• Federal Resources for Educational Excellence (FREE) offers links to hundreds of teaching and learning resources developed by more than thirty federal agencies.
  • The Chemical Scorecard lets you find out which manufacturing plants are releasing toxic chemicals into your community.
  • The Bosnia Report distributes a weekly e-mail newsletter about events in Bosnia.
  • Congress Today offers a searchable database of congressional votes from 1996 to the present.
  • Cancer Trials has information about clinical trials of cancer therapies.
  • The Food and Nutrition Information Center has a database that contains nutrient data for thousands of foods.
  • The CDC Travel Information site offers health advice for travelers to any country in the world.
  • The U.S. Colored Troops site has personal information about more than 230,000 soldiers who served in the U.S. Colored Troops during the Civil War.
  • The NASA Image eXchange (NIX) links together hundreds of thousands of the best images from NASA.

How to Start a Search

Searching for information on the Internet can be frustrating. It's not like looking for information at your local library, which has a catalog listing everything it owns and librarians who can help if you get lost. On the Internet, you're dumped into cyberspace and left to your own devices. There are millions of files out there – somewhere. How do you find them?

If you're looking for federal government information, you've made a good start by reading this book. The index should be particularly helpful in your search. But this book cannot list every federal Internet site or every document. If what you're looking for is not listed here, your best bet is to try one of the sites listed under "Gateways" in the "Access to Information" section of this book. Most of these gateway sites have huge collections of federal government documents, in addition to links to hundreds of other federal government Internet sites. Any one of them is an excellent starting point in a search for federal government information on the Internet.

You also can locate federal information by using search engines such as AltaVista, InfoSeek, or Lycos. But a word of caution: The search engines are most effective if you're searching for a narrow subject. A search on a broad topic can bury you in results. For example, a recent search of AltaVista on "Bill Clinton" returned 146,014 documents. Similarly, searches on "Social Security" returned 218,985 documents, "federal budget" turned up 47,075, and "Newt Gingrich" returned 40,760.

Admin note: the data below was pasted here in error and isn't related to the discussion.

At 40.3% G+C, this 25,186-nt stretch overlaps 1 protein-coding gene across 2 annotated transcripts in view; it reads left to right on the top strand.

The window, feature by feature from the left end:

How to Use This Book

The sites in this book are arranged alphabetically by subject as logically as possible. However, sites frequently have files about many subjects, so you should check the index for topics of interest.

Most sites have hundreds or thousands of files, making it impossible to describe fully what's available at each one. You should use this book as a general guide to a site, not as a catalog of every file and resource.

Some of the sites listed here are still being developed. This means they may not always be available, they may have bugs, or their offerings may be slimmer than you think upon first inspection. When you use the Internet, patience is a virtue. If you can't access a site because it has crashed, try it again another time. If the site has bugs, send an e-mail message to the system administrator reporting the problem. And if you find empty sub-directories at a Web site, try back in a few weeks after the site's manager has had more time to develop the resources.

The basic access information for each site is listed below its description. This access information varies from site to site, but you will find the following whenever it's applicable:

  • Access method(s): The tool(s) you can use to access the site, such as the World Wide Web, FTP, Telnet, and E-mail.
  • To access: The site's address(es) on the Internet.
  • E-mail: The e-mail address where you can send questions about the site.
  • Dial-in access: The telephone number you can dial with your communications software to access the site directly without going through the Internet.
  • Available: The hours that the site is available. Sites are available twenty-four hours a day unless noted.
  • Note: Special instructions for accessing or using the site.

Two other pieces of access information are provided for mailing lists:

  • Subject line: The word(s) you must type on an e-mail message's subject line to subscribe to a mailing list. The words you must type are in bold type. If this line is blank in the instructions, leave it blank in your message as well.
  • Message: The word(s) you must type in an e-mail message's message area to subscribe to a mailing list. The words you must type are in bold type. Any words that are in italics you must replace with the correct information. For example, if the message in the instructions reads subscribe listname firstname lastname, you must type subscribe followed by the list's name, your first name, and your last name.

A Final Word

There's a widespread belief that "everything" is available somewhere on the Internet if you only know where to look. This isn't true for "everything," nor is it true for all federal government documents. Although vast quantities of federal information are available on the Internet – and more information is being placed online each day – much is still unavailable. The Internet is simply one tool in any search for federal information, just as books, paper documents, CD-ROMs, bulletin board systems (BBSs), and commercial databases are tools. Although the Internet is a wondrous tool, it is not a panacea. Nor is it a replacement for a good librarian. If you're serious about searching for federal government information, a good librarian remains your most valuable resource.